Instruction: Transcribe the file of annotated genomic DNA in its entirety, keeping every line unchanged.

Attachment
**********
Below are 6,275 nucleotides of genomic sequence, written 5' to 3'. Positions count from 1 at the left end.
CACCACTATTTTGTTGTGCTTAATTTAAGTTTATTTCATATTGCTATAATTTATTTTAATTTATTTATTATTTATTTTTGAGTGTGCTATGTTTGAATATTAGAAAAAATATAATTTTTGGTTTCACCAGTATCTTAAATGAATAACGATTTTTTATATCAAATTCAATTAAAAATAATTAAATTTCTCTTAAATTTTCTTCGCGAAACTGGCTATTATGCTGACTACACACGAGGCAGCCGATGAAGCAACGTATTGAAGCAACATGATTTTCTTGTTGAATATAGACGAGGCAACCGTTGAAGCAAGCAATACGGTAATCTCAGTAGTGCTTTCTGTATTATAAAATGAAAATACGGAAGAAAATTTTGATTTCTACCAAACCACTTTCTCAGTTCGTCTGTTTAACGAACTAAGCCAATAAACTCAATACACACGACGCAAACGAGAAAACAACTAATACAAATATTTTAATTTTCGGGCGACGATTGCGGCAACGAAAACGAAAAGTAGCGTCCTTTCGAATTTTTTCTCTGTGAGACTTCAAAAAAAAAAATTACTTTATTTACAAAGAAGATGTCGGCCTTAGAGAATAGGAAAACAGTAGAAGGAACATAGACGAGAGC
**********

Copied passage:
Below are 6,275 nucleotides of genomic sequence, written 5' to 3'. Positions count from 1 at the left end.
CACCACTATTTTGTTGTGCTTAATTTAAGTTTATTTCATATTGCTATAATTTATTTTAATTTATTTATTATTTATTTTTGAGTGTGCTATGTTTGAATATTAGAAAAAATATAATTTTTGGTTTCACCAGTATCTTAAATGAATAACGATTTTTTATATCAAATTCAATTAAAAATAATTAAATTTCTCTTAAATTTTCTTCGCGAAACTGGCTATTATGCTGACTACACACGAGGCAGCCGATGAAGCAACGTATTGAAGCAACATGATTTTCTTGTTGAATATAGACGAGGCAACCGTTGAAGCAAGCAATACGGTAATCTCAGTAGTGCTTTCTGTATTATAAAATGAAAATACGGAAGAAAATTTTGATTTCTACCAAACCACTTTCTCAGTTCGTCTGTTTAACGAACTAAGCCAATAAACTCAATACACACGACGCAAACGAGAAAACAACTAATACAAATATTTTAATTTTCGGGCGACGATTGCGGCAACGAAAACGAAAAGTAGCGTCCTTTCGAATTTTTTCTCTGTGAGACTTCAAAAAAAAAAATTACTTTATTTACAAAGAAGATGTCGGCCTTAGAGAATAGGAAAACAGTAGAAGGAACATAGACGAGAGC